thing that can wound,” that they they came to be examined, proved “shall say nothing that can wound to be without value." The second and nothirg that can embarrass sentence is as follows: " As rethem." Mr Gladstone even goes gards the main proposals we have further in this after-dinner oration, in view, it is futile to talk of refor he declares that he desires his ceiling; "and the third, with referfriends to regard the Liberal ence to arrangements for the settleUnionists as they “regarded them ment of the land question by some two years ago," and to repent of plan for the purchase and sale of any words which they may have Irish estates, declares that any used "which seem at variance such plan known to Mr Gladstone with such a declaration." All this "absolutely and essentially requires Gladstonian honey is, of course, as a vital condition the institution intended to catch such Unionist of a real Irish Government able to flies as may be weak enough to speak and act for Ireland, “ withput their trustful feet within its out which,” says the speaker, I reach. If there be such, however, do not see how to stir a step towards and if they should be inclined to the adoption of such a plan.forget the scornful vituperation From the above quotations, which was hurled at their heads Liberal Unionists will see that when there was a chance that it Mr Gladstone adheres to that promight injure them, they will do prosal for a separate Parliament well to read Mr. Gladstone's and separate Government for Irespeech several times over, as in- land which was rejected last year; deed all Mr Gladstone's speeches and that if they should allow themmust be read, by those who de- selves to be cajoled into the belief sire to discover their real drift that he intends to make any such and meaning, or rather the several concessions as would bridge over drifts and meanings which are the gulf of principle which really usually discernible to the care- divides them, not only will they ful reader. In this instance, have deceived themselves, but Mr among all the civilities addressed Gladstone will be able to point to to Liberal Unionists, coupled with this speech as a proof that they the hope expressed that “a variety have done so with their eyes open, of points” may be discovered upon and they will have only their own which "improvements may be credulity to blame for the awkward made" in the Home Rule proposals position in which they will have of last year—improvements, of been landed. It is easy enough to course, which would tend to con- talk about the bills of last year ciliate the Unionists—there are being “dead and buried "'; but it is three sentences pregnant with palpable to the most casual obmeaning, to which the attention server that their principle—that of of the reader should be directed. the division of the power and ParThe first is, that there “could be liament of the empire-is as much no greater misfortune than that” alive as ever, and that if this were the Unionists and Gladstonians not the case, Mr G dstone would should « pretend—not falsely, but at once lose the support of the conscientiously-pretend and pro- Parnellites. To obtain that supfess” that they had made an port he has already done much, agreement, when in point of fact” and as far as one can judge of the they had “only agreed upon cer- future by the past, he is more likely tain forms of words which, when to bid higher for its retention than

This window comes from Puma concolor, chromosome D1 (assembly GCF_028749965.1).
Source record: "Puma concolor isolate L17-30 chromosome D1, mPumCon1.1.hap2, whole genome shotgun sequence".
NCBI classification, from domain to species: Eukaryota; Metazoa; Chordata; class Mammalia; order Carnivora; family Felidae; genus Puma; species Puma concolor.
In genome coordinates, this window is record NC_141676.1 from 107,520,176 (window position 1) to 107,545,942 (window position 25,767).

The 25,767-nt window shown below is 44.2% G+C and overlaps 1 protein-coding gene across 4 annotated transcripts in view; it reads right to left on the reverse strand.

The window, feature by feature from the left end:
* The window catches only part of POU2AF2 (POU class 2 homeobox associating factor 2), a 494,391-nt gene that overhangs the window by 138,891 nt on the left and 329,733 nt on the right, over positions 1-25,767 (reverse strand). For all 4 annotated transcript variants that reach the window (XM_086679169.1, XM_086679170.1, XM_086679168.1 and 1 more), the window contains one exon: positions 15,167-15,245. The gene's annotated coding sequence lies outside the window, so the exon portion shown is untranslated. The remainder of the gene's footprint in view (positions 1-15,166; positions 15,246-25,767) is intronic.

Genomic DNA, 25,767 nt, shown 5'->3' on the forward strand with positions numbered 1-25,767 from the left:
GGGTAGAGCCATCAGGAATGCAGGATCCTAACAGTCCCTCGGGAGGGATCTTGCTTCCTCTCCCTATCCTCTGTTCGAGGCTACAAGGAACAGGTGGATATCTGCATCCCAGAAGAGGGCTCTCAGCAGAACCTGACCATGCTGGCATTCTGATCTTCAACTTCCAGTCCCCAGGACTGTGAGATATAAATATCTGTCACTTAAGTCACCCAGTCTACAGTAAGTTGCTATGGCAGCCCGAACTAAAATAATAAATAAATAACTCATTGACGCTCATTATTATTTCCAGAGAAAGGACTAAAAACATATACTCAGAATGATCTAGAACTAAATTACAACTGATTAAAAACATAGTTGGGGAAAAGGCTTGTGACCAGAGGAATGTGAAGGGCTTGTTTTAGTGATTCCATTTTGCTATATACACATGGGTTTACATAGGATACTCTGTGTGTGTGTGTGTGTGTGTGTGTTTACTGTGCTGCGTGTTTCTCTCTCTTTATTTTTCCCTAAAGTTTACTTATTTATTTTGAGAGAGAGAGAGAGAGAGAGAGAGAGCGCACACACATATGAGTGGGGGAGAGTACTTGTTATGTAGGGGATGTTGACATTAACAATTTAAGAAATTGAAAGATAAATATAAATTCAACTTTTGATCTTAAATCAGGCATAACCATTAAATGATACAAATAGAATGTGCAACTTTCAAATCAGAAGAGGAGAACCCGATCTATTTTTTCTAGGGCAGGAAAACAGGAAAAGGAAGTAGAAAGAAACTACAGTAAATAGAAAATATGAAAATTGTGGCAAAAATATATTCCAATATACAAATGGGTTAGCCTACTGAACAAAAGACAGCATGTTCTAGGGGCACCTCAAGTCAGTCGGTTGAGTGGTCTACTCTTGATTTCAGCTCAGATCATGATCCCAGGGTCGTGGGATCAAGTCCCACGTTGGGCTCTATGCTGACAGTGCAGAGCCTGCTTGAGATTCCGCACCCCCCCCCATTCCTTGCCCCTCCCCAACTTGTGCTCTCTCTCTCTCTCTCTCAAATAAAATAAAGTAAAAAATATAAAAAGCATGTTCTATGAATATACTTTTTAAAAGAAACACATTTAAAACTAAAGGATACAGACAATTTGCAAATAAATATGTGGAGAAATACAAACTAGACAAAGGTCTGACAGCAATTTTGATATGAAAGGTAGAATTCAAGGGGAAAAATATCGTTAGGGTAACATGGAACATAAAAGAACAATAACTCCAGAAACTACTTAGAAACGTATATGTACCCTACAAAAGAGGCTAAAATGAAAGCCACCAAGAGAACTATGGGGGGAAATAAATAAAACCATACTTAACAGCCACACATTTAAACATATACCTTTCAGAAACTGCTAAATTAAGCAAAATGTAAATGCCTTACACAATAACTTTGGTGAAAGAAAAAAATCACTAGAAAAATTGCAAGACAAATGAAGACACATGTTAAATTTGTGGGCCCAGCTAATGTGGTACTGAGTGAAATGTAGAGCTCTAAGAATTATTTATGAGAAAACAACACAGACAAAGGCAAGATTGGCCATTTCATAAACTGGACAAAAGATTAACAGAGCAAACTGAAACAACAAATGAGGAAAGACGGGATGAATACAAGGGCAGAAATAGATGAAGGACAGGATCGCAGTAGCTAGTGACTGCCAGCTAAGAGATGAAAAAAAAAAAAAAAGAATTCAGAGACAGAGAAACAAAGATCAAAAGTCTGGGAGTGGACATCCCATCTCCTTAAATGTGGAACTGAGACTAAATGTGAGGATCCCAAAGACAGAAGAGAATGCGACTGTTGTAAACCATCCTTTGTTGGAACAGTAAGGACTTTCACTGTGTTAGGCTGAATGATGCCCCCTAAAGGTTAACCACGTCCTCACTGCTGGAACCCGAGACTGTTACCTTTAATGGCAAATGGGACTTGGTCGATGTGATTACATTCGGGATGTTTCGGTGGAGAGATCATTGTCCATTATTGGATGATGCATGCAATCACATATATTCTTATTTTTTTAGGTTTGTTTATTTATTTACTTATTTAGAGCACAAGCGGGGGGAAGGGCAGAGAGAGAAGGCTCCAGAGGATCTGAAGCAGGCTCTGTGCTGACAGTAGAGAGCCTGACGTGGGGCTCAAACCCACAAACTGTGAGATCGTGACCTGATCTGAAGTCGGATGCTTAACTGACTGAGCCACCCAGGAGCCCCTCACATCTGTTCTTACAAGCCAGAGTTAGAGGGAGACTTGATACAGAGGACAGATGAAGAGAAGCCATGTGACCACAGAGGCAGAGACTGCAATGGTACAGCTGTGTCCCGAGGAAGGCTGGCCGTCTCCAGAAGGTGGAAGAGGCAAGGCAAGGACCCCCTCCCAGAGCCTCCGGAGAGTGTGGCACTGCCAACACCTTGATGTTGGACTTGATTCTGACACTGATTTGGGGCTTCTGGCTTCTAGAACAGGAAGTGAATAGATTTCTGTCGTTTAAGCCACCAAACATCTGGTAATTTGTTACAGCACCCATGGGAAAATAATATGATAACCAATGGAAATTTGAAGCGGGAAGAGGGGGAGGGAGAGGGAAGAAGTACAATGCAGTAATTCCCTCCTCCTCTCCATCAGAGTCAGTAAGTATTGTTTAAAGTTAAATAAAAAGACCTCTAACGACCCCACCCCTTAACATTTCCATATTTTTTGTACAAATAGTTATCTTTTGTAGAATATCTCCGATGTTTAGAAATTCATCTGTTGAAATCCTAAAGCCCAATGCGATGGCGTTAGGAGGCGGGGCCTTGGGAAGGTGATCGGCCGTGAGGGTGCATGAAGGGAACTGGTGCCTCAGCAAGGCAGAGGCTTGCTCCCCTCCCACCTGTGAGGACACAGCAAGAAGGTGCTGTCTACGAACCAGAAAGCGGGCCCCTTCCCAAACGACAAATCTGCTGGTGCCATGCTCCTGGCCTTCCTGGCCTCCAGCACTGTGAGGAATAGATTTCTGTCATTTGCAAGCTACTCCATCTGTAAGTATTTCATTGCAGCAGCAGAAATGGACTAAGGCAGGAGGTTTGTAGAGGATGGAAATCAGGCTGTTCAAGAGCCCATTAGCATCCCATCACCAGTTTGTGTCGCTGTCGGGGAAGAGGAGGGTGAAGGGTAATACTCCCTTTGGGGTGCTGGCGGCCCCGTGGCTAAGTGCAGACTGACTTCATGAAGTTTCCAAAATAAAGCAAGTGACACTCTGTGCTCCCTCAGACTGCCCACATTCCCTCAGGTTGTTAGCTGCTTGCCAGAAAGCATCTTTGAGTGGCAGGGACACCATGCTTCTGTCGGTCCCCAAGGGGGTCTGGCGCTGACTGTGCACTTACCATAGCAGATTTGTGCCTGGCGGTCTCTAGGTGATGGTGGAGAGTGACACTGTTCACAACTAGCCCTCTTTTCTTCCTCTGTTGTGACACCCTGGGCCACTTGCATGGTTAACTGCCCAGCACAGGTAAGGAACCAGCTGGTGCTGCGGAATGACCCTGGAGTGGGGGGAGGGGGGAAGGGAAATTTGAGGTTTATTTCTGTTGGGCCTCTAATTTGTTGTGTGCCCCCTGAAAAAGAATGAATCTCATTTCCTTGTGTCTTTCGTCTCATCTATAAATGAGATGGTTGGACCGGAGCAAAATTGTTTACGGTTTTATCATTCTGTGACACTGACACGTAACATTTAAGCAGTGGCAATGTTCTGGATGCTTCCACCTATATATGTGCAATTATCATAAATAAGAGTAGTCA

to risk its loss by receding from else must be postponed until that last year's demands. Upon the crisis has been passed and that probability of the contentment and danger troddlen under foot. We pacification of Ireland being ob- freely admit that the Radical tained by concessions to these de- Unionist, who anxiously desires mands, it is well to note Mr. reforms in Church and State, the Bright's letter to a Birmingham furtherance of which may have Home-Ruler on March the 15th. been his principal object and inMr. Bright avows his continued terest in political lise, has a greater sympathy for Ireland and the demand made upon him than that Irish; and with respect to Mr. which is made upon his ConservaParnell and his Nationalist col- tive fellow-worker in the Unionist leagues, he thus expresses him- cause. But he is asked to abandon self: “I am asked why I cannotno opinion and to surrender no trust those leaders. I do trust principle. On the contrary, if he them most entirely. I have seen has confidence in his own ideas their course for seven years past, and theories, he should feel that he and have heard and read their is far more likely to disseminate the speeches. I believe in those one and obtain the adoption of the speeches, and see in them only other by being brought into conhatred to England and disloyalty tact and alliance with men who, to the Crown, and I am unwilling recognising his honest loyalty to to intrust to their tender mercies the empire in the hour of its peril, any portion of the population now will in the future regard him and under the government of the Im- his opinions with increased considperial Parliament.” If we contrasteration and respect. Conservative the calm, sensible tone of this letter Unionists may hope, on the other with the wild ravings of the Pall hand, that their alliance with the Mall Gazette' and the intemperate more moderate of their heretofore nonsense of Gladstonian orators political opponents may show the upon provincial platforms, and, latter how small and unimportant alas ! even in the House of Com- are the differences which have as mons itself, we shall not have yet prevented them from a thormnch difficulty in discovering ough and perfect combination, and where the truth is to be found, that such a desirable event may and which is the right path for yet be the outcome of the present patriots to follow.